Does anybody have an idea?
I had no idea that there are so many "green snakes", and that most of them are harmless.

Image

This one was a Mozambique Spitting Cobra (M'fezi in Zulu).
Somewhere I posted that they are responsible for the most snakebite casualties in SA, but it seems that my info. was incorrect - and the source I got it from.
The M'fezi is however classified as a very dangerous snake that accounts for many bites in KwaZulu-Natal and Mpumalanga.
This one took us by surprise.
We were busy having dinner on the veranda when I by chance noticed a bundle next to the front door.
It was quite dark - we prefer to use lanterns i.s.o. electrical lights.
It was coiled up between the burglar bars and the door and we have no idea how long it was there and when it decided to join us. :shock:
This M'fezi wasn't fully-grown, about 60cm in length - their maximum length is 1.5m.
We had to get the “snake catching man" again {At R50 per snake I will have to add a new item to my household budget. :roll: )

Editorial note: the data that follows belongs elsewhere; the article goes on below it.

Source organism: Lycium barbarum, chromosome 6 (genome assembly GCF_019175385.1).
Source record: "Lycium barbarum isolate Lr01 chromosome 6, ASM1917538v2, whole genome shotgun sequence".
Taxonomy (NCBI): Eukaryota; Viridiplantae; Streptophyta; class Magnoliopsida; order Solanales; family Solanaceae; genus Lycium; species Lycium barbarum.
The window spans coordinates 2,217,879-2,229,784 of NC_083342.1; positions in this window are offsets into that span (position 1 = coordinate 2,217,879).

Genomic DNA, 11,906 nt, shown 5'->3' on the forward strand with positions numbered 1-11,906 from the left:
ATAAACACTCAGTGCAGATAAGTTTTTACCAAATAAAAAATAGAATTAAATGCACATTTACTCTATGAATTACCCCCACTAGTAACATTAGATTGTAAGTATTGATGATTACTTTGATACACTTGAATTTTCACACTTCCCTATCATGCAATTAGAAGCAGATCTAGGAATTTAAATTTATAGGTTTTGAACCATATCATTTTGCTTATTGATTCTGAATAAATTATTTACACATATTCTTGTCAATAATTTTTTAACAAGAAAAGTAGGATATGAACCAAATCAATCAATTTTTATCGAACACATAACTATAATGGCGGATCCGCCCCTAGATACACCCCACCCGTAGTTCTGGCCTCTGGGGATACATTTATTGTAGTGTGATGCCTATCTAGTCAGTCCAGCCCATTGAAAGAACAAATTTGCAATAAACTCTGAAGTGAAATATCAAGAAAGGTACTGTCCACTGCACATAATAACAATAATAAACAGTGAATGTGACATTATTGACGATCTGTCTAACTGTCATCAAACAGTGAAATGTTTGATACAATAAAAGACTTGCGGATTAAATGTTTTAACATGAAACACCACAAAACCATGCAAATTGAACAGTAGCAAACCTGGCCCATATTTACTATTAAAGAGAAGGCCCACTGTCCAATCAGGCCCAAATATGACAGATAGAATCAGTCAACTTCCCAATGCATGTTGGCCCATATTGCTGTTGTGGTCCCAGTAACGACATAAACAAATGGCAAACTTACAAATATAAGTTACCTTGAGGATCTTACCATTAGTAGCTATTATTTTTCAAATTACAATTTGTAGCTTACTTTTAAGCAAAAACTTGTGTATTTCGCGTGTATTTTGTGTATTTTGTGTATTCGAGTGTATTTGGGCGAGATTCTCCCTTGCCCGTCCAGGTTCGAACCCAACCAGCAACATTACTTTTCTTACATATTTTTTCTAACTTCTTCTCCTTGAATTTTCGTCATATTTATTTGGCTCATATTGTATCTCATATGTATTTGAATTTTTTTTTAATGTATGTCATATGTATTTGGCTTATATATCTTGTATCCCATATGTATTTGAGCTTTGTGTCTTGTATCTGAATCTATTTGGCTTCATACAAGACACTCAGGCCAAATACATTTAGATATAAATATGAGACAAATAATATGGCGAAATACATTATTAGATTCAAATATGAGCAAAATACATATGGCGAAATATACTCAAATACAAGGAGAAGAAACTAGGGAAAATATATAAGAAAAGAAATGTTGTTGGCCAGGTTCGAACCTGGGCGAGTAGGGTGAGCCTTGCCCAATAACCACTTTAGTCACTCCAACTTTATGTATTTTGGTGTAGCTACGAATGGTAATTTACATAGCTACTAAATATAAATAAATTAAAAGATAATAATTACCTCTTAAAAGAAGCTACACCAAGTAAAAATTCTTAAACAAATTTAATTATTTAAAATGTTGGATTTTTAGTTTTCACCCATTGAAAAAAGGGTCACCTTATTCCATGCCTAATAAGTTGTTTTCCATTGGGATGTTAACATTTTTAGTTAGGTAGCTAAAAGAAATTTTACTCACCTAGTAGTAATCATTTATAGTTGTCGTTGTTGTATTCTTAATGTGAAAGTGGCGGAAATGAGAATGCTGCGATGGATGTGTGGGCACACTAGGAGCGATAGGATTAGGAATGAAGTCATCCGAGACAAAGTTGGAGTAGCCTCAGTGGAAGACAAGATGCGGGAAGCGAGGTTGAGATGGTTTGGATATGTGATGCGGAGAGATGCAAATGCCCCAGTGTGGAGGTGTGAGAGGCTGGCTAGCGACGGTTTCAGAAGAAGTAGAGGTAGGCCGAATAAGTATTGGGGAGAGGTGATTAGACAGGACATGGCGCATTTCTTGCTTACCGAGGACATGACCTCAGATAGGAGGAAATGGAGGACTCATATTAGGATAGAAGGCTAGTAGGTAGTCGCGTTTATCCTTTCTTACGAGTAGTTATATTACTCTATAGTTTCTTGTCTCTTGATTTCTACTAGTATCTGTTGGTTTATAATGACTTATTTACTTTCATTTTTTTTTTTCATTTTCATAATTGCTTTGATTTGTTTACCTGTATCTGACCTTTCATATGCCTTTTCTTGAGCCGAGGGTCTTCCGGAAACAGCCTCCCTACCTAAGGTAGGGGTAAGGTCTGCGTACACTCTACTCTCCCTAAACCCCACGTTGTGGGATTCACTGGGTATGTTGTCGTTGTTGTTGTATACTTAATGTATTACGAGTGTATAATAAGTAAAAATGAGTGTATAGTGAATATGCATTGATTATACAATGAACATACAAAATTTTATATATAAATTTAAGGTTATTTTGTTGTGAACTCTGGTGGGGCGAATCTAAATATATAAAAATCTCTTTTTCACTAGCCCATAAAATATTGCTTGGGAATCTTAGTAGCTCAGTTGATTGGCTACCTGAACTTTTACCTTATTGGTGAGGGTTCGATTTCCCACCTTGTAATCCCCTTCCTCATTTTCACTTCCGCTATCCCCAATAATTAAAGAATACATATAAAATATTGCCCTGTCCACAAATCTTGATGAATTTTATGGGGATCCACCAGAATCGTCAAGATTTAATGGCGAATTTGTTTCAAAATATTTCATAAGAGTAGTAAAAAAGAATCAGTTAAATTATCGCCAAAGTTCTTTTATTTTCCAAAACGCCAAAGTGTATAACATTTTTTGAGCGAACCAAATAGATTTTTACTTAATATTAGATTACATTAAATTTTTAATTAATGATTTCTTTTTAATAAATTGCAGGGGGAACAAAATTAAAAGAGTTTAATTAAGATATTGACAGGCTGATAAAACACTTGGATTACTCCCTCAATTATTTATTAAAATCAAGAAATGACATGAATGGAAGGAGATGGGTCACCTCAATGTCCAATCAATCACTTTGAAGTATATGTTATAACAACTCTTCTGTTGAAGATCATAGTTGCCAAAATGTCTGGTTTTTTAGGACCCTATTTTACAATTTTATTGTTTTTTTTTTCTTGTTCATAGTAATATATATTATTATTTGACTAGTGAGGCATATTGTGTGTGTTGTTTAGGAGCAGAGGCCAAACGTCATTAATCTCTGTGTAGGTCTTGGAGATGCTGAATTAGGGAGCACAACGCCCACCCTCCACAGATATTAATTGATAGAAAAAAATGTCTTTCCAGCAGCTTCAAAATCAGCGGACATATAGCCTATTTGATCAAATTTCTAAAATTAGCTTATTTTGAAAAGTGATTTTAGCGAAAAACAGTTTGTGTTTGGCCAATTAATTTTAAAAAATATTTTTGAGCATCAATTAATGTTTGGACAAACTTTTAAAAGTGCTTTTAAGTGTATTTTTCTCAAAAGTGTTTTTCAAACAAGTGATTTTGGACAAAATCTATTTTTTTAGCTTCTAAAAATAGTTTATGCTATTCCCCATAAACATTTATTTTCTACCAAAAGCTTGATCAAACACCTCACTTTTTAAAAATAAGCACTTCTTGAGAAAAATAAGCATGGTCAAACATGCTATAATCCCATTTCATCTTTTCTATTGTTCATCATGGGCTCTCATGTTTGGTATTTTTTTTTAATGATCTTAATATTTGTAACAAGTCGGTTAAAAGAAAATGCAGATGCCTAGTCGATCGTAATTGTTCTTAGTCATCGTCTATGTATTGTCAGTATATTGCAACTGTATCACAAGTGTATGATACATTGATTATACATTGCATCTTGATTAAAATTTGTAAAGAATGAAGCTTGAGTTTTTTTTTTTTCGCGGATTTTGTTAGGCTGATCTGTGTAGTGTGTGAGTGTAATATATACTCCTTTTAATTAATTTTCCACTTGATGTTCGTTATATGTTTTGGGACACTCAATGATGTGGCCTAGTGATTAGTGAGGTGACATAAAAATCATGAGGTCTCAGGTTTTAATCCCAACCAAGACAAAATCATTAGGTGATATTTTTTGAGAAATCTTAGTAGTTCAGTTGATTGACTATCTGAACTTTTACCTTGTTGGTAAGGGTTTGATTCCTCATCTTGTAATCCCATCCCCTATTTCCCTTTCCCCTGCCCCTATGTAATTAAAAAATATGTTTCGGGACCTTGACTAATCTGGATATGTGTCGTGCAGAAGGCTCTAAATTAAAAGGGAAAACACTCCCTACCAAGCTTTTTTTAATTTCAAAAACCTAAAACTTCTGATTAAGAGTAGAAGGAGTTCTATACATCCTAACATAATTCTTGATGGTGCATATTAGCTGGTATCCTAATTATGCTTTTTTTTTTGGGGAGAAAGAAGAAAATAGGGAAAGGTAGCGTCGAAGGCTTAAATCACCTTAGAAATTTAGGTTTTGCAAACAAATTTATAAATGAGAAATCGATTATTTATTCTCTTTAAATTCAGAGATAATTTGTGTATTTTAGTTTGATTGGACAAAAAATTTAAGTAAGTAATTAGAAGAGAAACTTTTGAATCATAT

Some interesting fact on this snake, taken from “A complete guide to the snakes of Southern Africa" (Johan Marais).
It is mostly active by night although juveniles are quite active by day.
“It is a retiring snake that seldom stands its ground"
This snake bites and also spits its venom.
It can spit up to 2m and does not always spread its hood before spitting - “can spit effectively from a concealed position within a rock crevice"
One of its preferred preys is Puff Adder.


Last edited by Jumbo on Thu May 04, 2006 9:39 am, edited 1 time in total.

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 Post subject:
Unread postPosted: Thu Jan 05, 2006 12:57 pm 
christo wrote: